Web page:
Willy Week Scores Again as The Big O Fumbles

Newsweek magazine has a piece this week lauding Nigel Jaquiss, the investigative reporter for Willamette Week who broke the sex scandal story about Portland Mayor

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Newsweek magazine has a piece this week lauding Nigel Jaquiss, the investigative reporter for Willamette Week who broke the sex scandal story about Portland Mayor Sam Adams - and also raking The Oregonian over the coals for dropping the ball on this and other tough stories.


It was Jaquiss who revealed that Adams, who is openly gay, had a sexual relationship with a young man named Beau Breedlove and lied about it. Adams first met Breedlove when he was 17 but denies that he had sex with him before he turned 18, and Breedlove confirms that story. But there are plenty of doubters, and Adams is under heavy pressure to resign.

In 2005 Jaquiss won a Pulitzer Prize for revealing that former Portland mayor and Oregon Gov. Neil Goldschmidt had sexually abused an underage babysitter, starting when the girl was just 14.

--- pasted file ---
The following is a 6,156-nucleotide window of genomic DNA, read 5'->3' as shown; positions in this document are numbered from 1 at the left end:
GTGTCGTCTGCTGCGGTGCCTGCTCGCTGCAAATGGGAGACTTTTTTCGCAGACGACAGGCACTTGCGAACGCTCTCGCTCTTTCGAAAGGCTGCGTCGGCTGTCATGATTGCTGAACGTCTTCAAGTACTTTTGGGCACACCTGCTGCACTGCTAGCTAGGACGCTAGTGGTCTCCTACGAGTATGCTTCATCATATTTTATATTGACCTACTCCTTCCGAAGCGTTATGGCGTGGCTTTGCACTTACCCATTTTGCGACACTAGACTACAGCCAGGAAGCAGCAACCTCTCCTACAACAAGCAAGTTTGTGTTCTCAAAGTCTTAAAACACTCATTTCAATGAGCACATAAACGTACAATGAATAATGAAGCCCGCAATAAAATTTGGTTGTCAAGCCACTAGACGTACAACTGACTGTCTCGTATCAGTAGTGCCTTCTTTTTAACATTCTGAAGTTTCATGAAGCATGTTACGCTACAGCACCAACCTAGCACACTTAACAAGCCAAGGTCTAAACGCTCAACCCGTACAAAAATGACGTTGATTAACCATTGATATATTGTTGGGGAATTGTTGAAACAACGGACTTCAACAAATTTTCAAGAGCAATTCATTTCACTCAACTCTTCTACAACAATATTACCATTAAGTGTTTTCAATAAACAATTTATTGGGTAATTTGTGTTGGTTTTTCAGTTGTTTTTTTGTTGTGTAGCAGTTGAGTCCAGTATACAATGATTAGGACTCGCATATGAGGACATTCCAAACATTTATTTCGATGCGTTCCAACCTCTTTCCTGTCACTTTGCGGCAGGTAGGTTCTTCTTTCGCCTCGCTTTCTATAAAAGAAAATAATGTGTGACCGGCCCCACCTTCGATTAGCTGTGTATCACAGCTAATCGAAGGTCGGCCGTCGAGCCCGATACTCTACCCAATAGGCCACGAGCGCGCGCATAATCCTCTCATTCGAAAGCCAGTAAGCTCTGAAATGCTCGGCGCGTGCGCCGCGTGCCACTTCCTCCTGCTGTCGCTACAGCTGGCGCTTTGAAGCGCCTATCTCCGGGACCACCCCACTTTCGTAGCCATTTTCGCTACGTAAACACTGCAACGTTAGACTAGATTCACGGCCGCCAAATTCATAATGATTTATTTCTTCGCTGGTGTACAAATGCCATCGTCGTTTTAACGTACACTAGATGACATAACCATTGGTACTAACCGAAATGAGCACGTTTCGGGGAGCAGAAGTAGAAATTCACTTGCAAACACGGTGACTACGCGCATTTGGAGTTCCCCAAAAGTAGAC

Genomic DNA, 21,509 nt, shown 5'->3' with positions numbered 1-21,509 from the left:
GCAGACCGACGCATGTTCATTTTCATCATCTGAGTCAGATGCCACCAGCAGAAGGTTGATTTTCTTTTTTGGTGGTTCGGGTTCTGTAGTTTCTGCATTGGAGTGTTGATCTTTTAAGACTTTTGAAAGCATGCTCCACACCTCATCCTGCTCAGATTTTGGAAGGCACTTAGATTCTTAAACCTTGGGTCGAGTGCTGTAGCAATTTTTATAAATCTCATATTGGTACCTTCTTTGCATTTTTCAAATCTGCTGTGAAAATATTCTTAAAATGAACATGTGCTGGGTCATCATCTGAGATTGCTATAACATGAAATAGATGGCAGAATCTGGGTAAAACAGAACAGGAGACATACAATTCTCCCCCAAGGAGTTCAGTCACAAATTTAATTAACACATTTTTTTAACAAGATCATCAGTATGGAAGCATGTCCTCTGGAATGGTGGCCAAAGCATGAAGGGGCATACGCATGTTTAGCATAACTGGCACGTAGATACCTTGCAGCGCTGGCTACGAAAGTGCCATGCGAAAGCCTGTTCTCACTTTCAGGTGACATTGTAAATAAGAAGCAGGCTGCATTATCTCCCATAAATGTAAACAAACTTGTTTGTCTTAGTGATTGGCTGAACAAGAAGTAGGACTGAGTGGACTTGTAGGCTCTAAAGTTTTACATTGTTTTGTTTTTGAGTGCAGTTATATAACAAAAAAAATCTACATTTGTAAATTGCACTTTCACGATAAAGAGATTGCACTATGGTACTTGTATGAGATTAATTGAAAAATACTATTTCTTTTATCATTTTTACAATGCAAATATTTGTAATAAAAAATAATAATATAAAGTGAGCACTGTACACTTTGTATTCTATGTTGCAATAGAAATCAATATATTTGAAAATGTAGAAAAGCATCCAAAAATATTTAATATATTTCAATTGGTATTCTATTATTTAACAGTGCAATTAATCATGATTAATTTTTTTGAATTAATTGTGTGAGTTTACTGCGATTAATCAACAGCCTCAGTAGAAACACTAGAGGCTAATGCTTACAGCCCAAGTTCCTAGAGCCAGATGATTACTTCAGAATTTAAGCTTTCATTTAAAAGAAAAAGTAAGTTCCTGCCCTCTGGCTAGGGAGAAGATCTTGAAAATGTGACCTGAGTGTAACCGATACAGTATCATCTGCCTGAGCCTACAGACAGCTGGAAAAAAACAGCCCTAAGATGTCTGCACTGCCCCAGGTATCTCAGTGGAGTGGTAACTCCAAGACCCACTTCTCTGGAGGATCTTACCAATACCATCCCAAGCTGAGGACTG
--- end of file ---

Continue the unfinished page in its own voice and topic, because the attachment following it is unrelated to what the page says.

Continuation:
"Jaquiss's scoop [about Adams] is significant not only because it represents the second huge political figure his journalism has humbled in a period of four years, but also because of whom he beat out to get the story: the much larger and much more heavily financed Oregonian," writes Newsweek.

"Over the years, the daily has earned something of a reputation in Oregon for avoiding sacred cows, after it dropped the ball on two gigantic stories: the sexual abuse and harassment of female staffers and lobbyists by Sen. Bob Packwood in the 1980s, a story The Washington Post broke even after Packwood reportedly harassed one of the Oregonian's own reporters; and the Goldschmidt scandal, which the paper not only failed to pursue but took a beating from the public over after accepting the former governor's confession and using his choice of words - 'affair' - to describe what Oregon law considers rape in its front-page headline."

The Newsweek story is a fun read - and a valuable reminder of why we need alternative news outlets, even in cities that have quality mainstream papers. The Good Gray Lady of Portland does outstanding reporting on many issues, but it appears to be so tightly wired into the Portland establishment that it's not as aggressive as it should be in going after members of that establishment like Packwood, Goldschmidt and Adams when they misbehave.

"The Oregonian still has a huge stable of talented, great reporters, and they do a lot of really good work," Jaquiss told Newsweek. "But Portland is a one-party town, a go-along, get-along town where people don't question the orthodoxy. They're very comfortable having a real absence of critical debate of most issues."

Hmm ... does that sound like any other town we know?

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